Subscribe options

Select your newsletters:


Please enter your email address:

@

News & Media

Latest ITER Newsline

  • Image of the week | Tokamak-sur-mer

    At the height of the heat wave, in late June, surface temperature on the ITER worksite climbed to the 50 °C range. To continue work—and protect workers—a series [...]

    Read more

  • Space propulsion | Have fusion, will travel

    The idea of propelling rockets and spaceships using the power of the atom is nothing new: the Manhattan Project in the mid-1940s as well as countless endeavours [...]

    Read more

  • Cold fusion | End of story?

    Thirty years ago, two electrochemists at the University of Utah, Martin Fleischmann and Stanley Pons, created a sensation when they claimed they had achieved fu [...]

    Read more

  • Magnet feeders | Wave of deliveries ahead

    Several batches of magnet feeder components will arrive from China in September containing elements that need to be received, inspected and readied for installa [...]

    Read more

  • Tokamak cooling system procurement | Global team for better efficiency

    A unique work-sharing arrangement is expediting the design and fabrication of ITER's tokamak cooling water system and building the knowledge base that will be c [...]

    Read more

Of Interest

See archived entries

Construction

The stage is now set for the next act

Nine years and 382 Newsline issues ago, a lone power shovel began removing the top soil from the area on the ITER platform where the Tokamak Complex now stands. Following two years of clearing and levelling work by France, construction of the ITER installation was beginning in earnest.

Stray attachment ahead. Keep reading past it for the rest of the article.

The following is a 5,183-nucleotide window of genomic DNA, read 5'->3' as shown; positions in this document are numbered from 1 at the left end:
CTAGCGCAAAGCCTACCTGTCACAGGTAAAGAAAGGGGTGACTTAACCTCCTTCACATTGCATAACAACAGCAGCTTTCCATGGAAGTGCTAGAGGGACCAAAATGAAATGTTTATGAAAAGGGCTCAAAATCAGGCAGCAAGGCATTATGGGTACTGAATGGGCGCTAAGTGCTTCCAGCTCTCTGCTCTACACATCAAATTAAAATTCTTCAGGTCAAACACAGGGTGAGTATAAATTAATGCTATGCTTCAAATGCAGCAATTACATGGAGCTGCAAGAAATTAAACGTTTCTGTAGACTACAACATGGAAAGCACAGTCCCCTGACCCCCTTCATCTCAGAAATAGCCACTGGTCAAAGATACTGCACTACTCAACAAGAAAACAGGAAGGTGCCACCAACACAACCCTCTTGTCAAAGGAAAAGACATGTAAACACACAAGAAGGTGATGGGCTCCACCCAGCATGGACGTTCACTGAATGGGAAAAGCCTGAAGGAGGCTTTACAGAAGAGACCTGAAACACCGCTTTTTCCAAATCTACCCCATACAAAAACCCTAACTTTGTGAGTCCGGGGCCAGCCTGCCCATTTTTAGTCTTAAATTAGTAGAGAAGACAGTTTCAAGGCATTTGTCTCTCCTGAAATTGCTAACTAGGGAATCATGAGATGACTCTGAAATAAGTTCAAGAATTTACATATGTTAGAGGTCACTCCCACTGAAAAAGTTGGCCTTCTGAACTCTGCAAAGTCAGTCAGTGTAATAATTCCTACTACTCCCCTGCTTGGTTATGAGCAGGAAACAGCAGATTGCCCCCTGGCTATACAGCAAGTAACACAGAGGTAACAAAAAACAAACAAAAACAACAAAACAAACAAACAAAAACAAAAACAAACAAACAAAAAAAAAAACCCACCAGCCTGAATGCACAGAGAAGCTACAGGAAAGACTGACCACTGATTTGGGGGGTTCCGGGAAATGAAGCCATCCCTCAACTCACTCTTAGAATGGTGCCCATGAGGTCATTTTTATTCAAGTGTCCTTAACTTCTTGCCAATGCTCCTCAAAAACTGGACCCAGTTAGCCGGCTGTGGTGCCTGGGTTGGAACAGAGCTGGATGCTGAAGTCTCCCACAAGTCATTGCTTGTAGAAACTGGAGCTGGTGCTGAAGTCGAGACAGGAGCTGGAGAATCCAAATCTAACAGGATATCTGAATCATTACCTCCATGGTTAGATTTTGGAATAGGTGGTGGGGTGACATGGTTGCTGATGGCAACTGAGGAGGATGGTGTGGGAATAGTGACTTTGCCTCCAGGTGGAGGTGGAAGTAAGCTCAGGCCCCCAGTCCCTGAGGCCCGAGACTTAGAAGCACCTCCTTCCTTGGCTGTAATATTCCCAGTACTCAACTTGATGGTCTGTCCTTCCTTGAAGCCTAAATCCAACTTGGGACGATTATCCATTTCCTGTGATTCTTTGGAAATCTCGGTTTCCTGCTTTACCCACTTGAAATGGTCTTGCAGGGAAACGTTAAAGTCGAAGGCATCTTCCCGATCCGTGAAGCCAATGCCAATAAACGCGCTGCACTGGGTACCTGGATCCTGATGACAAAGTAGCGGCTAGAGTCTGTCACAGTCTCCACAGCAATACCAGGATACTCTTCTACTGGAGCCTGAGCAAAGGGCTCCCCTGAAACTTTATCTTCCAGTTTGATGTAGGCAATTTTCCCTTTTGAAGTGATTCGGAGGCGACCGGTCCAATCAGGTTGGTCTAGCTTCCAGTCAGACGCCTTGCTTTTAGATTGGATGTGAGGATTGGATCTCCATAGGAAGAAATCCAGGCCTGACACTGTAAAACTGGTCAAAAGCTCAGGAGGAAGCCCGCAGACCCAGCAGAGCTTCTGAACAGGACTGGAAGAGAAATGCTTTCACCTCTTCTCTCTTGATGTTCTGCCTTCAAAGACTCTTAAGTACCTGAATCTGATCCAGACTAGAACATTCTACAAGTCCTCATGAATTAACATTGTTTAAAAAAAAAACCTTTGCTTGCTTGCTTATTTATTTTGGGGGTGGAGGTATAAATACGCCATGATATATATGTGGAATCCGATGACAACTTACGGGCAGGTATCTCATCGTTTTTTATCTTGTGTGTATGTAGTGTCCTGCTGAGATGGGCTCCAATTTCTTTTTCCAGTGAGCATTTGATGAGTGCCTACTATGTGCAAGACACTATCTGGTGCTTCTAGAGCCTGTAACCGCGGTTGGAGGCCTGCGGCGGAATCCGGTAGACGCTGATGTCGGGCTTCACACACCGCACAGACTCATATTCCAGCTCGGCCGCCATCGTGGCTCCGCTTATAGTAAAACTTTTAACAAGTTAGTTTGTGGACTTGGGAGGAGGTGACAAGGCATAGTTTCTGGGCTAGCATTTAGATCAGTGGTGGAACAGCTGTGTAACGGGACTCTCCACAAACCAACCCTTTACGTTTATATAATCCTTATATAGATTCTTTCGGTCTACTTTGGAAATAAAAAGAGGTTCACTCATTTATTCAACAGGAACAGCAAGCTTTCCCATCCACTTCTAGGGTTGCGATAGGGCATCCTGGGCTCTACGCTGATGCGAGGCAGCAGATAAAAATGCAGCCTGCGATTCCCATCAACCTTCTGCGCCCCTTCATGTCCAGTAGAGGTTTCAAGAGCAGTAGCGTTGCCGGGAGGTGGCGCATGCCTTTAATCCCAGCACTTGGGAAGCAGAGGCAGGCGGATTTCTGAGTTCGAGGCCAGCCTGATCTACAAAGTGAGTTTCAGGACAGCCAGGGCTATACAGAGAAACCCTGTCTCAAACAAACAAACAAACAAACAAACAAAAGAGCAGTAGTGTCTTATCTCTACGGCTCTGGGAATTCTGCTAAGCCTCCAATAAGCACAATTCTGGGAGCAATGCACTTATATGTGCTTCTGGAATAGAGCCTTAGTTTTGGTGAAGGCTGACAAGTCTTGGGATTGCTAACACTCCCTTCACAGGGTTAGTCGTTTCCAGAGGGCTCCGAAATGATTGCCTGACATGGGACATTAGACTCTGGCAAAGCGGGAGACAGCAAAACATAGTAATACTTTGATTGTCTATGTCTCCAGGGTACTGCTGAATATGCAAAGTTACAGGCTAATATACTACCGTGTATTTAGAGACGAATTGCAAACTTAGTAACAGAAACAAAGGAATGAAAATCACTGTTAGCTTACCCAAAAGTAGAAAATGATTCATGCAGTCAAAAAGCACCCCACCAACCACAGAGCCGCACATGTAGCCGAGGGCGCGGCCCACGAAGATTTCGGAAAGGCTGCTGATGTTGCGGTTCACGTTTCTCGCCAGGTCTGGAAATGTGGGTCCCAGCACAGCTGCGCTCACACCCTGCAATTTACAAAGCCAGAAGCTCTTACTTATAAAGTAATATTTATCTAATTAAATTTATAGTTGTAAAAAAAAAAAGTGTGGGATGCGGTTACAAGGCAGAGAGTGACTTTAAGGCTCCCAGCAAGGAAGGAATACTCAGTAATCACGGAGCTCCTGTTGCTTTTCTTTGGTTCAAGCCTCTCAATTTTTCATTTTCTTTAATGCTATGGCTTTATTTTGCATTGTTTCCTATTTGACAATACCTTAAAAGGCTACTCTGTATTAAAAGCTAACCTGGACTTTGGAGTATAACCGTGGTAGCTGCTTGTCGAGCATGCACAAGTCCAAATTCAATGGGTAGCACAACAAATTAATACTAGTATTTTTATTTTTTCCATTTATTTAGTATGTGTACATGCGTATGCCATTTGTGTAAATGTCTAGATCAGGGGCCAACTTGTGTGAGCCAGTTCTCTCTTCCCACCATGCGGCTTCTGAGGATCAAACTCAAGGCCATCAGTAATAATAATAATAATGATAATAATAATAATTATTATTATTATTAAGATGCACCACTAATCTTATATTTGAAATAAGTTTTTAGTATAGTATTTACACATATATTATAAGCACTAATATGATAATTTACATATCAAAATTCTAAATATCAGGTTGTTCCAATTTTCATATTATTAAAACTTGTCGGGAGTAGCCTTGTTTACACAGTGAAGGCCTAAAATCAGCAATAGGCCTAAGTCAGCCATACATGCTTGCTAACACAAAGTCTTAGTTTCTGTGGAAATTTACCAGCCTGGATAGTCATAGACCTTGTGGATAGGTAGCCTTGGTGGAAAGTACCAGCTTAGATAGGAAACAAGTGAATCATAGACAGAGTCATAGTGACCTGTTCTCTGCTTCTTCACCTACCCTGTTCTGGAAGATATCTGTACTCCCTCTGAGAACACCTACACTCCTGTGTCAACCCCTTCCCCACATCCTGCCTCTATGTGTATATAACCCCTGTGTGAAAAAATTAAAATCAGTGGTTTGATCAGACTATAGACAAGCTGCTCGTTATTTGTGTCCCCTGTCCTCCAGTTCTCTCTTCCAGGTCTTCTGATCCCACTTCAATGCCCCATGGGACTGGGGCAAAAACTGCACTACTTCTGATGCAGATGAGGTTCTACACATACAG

This is what the 42-hectare ITER platform looked like in the early months of 2010: a vast, featureless, moon-like expanse. (Click to view larger version...)
This is what the 42-hectare ITER platform looked like in the early months of 2010: a vast, featureless, moon-like expanse.
It may be hard to believe, but this is what the 42-hectare ITER platform looked like in the early months of 2010, just before being transferred from Agence Iter France to the European Domestic Agency, responsible for construction. A vast, featureless, moon-like expanse that—being located in Provence—some described as the largest pétanque court ever created.

One by one, the now-familiar buildings and structures have sprung from the earth: nine years into construction civil works are 73 percent complete, concrete has reached its final level in the Tokamak Building, and a massive machine component—the cryostat lower cylinder—is visible, carefully encased in its protective cocoon, waiting to be installed in the Assembly Pit.

The ITER plant systems are distributed across the one-kilometre-long construction platform in Saint-Paul-lez-Durance, France. In the centre, the concrete Tokamak Complex which will house the ITER machine. The precise location of the 430,000-tonne Complex was determined by the quality of the underlying bedrock. (Click to view larger version...)
The ITER plant systems are distributed across the one-kilometre-long construction platform in Saint-Paul-lez-Durance, France. In the centre, the concrete Tokamak Complex which will house the ITER machine. The precise location of the 430,000-tonne Complex was determined by the quality of the underlying bedrock.
As conveyed by the images from this latest drone survey (June 2019), the stage is now set for the next act in the project's history: the machine assembly phase, set to begin in May 2020.




return to the latest published articles